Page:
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Michael Becker, Fox
Ricki Lake appears in the “Touchy Feely Clues” episode of "The Masked Singer" airing Wednesday, Feb. 6.

SALT LAKE CITY — Ricki Lake revealed herself to be the Raven on "The Masked Singer" on Wednesday night’s episode.

Lake said in an interview after the show that her clues were a giveaway, Entertainment Tonight reports.

She said the hardest part of the show was not talking about it.

  • "The hardest part of this job has been keeping my mouth shut," Lake said of her time on the show. "I pride myself on my authenticity and being truthful, so it's been really hard to keep it quiet. But I guess it's been, Robin, one of my gestures you knew, in the end, it was me, because my old show, I'd (always do this gesture)."

Panelist Robin Thicke correctly guessed Lake as the Raven. He said it was because he was a fan of her during his childhood.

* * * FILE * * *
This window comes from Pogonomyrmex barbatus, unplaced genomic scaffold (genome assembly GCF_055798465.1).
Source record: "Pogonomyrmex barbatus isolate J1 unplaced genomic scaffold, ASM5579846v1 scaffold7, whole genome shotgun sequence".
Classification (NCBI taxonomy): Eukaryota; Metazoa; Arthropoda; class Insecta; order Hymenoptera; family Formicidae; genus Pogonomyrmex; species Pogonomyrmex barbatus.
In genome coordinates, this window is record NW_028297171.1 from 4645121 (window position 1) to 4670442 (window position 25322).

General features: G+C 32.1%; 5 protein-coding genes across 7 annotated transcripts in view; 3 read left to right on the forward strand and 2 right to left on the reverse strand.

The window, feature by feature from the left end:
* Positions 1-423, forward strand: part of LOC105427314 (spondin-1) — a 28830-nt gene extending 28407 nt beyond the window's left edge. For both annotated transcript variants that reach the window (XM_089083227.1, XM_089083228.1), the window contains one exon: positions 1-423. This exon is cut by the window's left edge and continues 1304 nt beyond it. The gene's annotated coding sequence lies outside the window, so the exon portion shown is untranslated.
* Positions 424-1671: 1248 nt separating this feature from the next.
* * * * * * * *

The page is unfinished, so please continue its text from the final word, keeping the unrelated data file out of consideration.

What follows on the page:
• "I guess it's gratifying that people (know my voice). I'm still somewhat relevant," Lake said on Wednesday. "I did not know who anyone else was."

Bigger picture: Lake, a former talk show host, was searching for ways to deal with the loss of her husband, who died in 2017, according to The Hollywood Reporter.

  • Joining "The Masked Singer" helped her recover.
  • "It was for the fun of it. I went through a really rough couple of years and this was about joy," she said, according to THR.

Similar: Margaret Cho, who was revealed as the Poodle in a previous episode, said she wasn’t told who else was on the show, which was a challenge for her, which I wrote about for the Deseret News.

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  • "I mean they kept us apart in that we were all scheduled to come onto set at different times. All of our rehearsals were at separate locations where we just had no idea. You never ran into anybody, I never crossed paths with any of the people. We all had very separate, remote dressing rooms. We had separate production people. We didn't cross over at all. There was a couple of times where, when we're in full costume we would see each other, like onstage, and that was the only time. When the audience saw us all together, those are the only times we actually saw each other. So it was a tremendous feat, I think, scheduling to keep us all apart. And not only were we masked and covered up, our entourages — I mean, I don't have a big entourage, but my publicist and my manager were with me, and they were also in masks."